Is it the equivalent of the mercy flights of the Berlin airlift, or the greed of the great Gold Rush?
A sudden spike in gasoline prices in the Midwest is stimulating creative attempts by the nation's refiners to get gasoline there - and the potential for profit is high.
Marathon Ashland Petroleum is flying truckers from Florida and Georgia to the Midwest so they can ride through the night to get tankers to Chicago.
ExxonMobil has chartered extra petroleum barges for the 15-day trip from the Gulf of Mexico up the Mississippi to gas stations in Chicago and Milwaukee, where prices have hit as high as $2.07 a gallon.
Every inch of pipeline from the bayous of Louisiana to the Upper Peninsula of Michigan is booked every minute of the day with barrels and barrels of gasoline.
Yes, everyone, including the Environmental Protection Agency - which is easing standards - is trying to help. But despite these efforts, Americans who are driving this last big weekend of the summer will find higher gas prices in many parts of the US.
"It's going to continue to be a very tight gasoline market through mid-September with rising prices," says Jacob Bournazian, an economist with the Energy Information Administration in Washington.
But the price increases - which have amounted to as much as 40 cents in the Midwest over the past month - should begin to moderate. With summer vacations over, demand in the Midwest will begin to moderate from 2 million barrels of gasoline a day to 1.7 or 1.8 million barrels per day. And more gasoline should be coming to the markets.
"Prices could have already peaked," says Jay Saunders, an energy analyst at Deutsche Banc Alex. Brown in Baltimore.
One problem: fire damage
Hardly anyone, however, expects prices in the Midwest to fall much. That's in large part because of a fire at Citgo's Lemont, Ill., refinery Aug. 14, which caused considerable damage to a key segment of the production process. Now, the company estimates it will take 20 to 24 weeks to get the refinery operating normally. That refinery normally supplies about 8 percent of the gasoline used in the Chicago area.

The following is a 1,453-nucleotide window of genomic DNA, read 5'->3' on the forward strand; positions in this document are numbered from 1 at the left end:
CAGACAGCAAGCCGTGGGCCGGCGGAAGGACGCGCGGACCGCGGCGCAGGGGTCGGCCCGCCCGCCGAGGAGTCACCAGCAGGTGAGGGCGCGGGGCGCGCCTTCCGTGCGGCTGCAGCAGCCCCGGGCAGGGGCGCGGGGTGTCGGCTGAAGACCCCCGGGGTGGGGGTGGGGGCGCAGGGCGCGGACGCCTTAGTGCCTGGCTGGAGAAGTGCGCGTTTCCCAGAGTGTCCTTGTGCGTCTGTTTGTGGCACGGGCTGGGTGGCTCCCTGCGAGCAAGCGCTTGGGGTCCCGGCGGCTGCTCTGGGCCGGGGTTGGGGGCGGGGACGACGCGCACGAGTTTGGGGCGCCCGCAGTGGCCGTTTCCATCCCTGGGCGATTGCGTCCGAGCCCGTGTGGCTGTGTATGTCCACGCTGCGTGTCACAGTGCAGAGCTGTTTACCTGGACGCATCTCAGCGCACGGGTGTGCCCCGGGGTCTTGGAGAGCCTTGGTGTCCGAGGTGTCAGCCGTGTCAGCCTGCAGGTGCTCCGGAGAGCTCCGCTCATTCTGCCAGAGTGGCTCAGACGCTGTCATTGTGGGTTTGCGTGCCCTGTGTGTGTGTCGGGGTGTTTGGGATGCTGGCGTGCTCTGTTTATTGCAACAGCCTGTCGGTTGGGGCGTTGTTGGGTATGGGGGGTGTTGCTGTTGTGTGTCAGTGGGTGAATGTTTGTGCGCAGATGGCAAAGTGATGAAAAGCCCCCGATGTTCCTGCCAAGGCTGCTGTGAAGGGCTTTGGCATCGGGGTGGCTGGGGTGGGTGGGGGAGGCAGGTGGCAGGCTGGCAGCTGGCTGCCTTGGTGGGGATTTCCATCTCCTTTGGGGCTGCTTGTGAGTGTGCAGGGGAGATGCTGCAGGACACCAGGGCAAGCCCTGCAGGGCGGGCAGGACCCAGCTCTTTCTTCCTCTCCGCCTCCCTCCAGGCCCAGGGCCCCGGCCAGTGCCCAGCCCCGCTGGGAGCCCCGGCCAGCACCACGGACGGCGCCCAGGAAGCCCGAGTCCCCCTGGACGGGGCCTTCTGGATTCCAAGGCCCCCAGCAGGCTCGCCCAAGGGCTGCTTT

On Tuesday, the EPA gave Citgo some flexibility by waiving the requirement to produce a summer blend of gasoline that causes less pollution.
"It will help to eliminate some concerns, but there will still be short supply for some time," says Bob Slaughter, general counsel for the National Petrochemical & Refiners Association in Washington.
The refinery fire and subsequent price hikes have caught the attention of Midwest politicians. Last week, Rep. Thomas Barrett (D) of Wisconsin asked Energy Secretary Spencer Abraham to become more involved by providing more information on the supply-and-demand situation, to dampen market speculation. Speculators have helped to drive prices higher.
Even before the fire, prices were rising, says Mr. Bournazian. This price hike apparently was caused by strong demand, which lowered inventories. "The theory is that people looking at airline loads decided to drive the family car instead of flying," says Adam Sieminski, a global energy strategist at Deutsche Banc Alex. Brown.
The higher prices in the Midwest have had a modest ripple effect in other parts of the country. Normally, the region imports about 25 percent of its production from the Gulf Coast. As that total has increased, gasoline prices from Texas to Florida have also been driven up. "It's an interconnected system with a finite amount of product," says Mr. Slaughter.
With all the emphasis on producing gasoline, some analysts are concerned that the refiners might be late in producing home-heating oil. This is the time of year when oil companies start to build up inventories for the winter. In recent years, the industry has come under criticism for entering the home heating season with below-normal supplies.
But Mr. Saunders indicates that the companies appear to have the inventory problem under control, although it's still early to tell. He says, "It looks like there is only modest price strength in home-heating oil going into October."